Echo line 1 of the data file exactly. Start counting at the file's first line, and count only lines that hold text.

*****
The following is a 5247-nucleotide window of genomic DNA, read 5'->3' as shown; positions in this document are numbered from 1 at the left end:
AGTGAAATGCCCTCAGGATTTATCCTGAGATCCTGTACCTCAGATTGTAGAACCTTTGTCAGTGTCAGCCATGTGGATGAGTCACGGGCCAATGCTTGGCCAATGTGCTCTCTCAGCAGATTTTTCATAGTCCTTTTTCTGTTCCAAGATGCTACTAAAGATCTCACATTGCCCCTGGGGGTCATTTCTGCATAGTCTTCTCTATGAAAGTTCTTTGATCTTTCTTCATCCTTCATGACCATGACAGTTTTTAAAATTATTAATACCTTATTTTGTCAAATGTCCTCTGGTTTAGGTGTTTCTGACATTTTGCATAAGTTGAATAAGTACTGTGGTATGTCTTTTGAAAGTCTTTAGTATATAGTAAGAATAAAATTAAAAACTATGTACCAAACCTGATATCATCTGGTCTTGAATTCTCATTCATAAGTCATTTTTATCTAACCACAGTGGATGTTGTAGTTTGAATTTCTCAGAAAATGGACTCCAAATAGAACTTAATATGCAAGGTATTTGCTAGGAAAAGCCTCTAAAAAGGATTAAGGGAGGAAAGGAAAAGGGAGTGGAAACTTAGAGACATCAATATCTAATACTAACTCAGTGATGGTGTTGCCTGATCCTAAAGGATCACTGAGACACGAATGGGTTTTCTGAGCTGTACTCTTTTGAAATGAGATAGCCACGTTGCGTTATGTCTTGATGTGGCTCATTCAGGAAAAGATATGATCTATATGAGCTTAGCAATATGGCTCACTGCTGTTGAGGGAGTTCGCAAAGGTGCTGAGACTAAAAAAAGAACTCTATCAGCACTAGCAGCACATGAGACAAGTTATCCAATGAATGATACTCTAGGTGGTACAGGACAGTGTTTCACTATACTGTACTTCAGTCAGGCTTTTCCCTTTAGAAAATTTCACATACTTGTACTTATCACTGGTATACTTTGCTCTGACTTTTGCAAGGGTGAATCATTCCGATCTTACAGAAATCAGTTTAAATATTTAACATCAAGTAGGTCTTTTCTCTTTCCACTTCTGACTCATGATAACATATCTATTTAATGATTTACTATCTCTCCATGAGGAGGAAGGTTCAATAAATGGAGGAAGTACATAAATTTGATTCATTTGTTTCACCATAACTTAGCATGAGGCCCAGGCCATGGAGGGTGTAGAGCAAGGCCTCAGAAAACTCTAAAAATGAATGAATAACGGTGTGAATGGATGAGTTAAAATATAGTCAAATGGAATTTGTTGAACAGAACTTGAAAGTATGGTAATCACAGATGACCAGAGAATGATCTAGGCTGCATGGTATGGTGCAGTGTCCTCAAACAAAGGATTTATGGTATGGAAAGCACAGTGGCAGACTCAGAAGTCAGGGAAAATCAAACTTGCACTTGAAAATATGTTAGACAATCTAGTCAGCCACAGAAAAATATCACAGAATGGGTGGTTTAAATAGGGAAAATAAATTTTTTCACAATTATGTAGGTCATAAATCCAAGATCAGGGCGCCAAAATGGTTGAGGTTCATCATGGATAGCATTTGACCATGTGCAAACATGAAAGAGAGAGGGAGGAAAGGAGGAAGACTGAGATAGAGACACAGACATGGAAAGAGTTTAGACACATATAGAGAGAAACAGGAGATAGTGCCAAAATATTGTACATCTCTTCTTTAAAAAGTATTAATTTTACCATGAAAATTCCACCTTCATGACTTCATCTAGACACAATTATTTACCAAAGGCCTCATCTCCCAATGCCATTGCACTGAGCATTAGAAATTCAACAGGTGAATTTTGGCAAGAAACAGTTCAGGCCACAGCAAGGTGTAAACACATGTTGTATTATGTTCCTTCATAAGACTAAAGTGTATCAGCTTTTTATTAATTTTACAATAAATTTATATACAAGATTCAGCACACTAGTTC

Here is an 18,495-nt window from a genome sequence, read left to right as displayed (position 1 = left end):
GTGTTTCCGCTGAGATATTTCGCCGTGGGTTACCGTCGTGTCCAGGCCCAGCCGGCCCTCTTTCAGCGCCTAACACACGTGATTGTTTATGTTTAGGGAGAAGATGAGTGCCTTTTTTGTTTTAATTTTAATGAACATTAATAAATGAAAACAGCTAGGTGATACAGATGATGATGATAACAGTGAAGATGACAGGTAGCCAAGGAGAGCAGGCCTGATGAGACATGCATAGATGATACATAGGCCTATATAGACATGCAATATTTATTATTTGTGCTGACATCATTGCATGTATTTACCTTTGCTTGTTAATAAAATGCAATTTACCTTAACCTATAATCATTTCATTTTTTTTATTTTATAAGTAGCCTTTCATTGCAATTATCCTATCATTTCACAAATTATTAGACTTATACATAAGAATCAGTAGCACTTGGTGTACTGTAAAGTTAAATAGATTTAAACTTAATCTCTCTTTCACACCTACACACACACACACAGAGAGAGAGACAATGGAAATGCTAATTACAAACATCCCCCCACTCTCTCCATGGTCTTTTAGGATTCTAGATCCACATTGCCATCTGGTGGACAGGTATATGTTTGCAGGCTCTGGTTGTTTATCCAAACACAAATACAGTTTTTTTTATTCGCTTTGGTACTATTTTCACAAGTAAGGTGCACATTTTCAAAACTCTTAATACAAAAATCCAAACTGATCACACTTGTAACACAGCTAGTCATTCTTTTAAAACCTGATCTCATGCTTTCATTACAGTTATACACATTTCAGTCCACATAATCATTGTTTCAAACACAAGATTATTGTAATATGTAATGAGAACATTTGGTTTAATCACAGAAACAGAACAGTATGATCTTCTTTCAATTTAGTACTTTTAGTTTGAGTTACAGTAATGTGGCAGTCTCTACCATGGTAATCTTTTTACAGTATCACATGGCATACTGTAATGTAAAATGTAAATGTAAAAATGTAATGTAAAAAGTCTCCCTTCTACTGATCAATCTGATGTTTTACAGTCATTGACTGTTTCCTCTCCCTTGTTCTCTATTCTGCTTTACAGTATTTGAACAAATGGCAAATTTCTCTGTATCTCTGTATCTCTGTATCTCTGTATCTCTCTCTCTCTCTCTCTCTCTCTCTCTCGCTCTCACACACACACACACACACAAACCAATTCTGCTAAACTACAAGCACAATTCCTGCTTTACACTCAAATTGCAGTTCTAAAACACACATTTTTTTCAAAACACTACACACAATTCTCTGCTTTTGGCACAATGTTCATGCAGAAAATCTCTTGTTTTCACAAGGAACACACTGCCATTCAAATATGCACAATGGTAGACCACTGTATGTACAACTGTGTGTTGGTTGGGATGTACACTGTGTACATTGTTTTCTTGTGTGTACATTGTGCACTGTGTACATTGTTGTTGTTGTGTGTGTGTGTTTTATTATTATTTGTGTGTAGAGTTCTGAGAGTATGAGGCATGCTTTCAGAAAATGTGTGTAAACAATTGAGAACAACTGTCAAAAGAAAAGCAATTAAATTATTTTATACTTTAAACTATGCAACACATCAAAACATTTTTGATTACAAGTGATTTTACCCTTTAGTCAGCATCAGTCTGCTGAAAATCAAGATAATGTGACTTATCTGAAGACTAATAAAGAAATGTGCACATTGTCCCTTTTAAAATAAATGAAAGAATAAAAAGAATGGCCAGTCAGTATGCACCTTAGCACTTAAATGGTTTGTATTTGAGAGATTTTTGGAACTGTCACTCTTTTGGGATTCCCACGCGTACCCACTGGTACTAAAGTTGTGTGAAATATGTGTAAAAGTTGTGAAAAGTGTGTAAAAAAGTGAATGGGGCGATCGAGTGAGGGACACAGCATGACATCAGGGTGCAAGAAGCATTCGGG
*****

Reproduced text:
The following is a 5247-nucleotide window of genomic DNA, read 5'->3' as shown; positions in this document are numbered from 1 at the left end: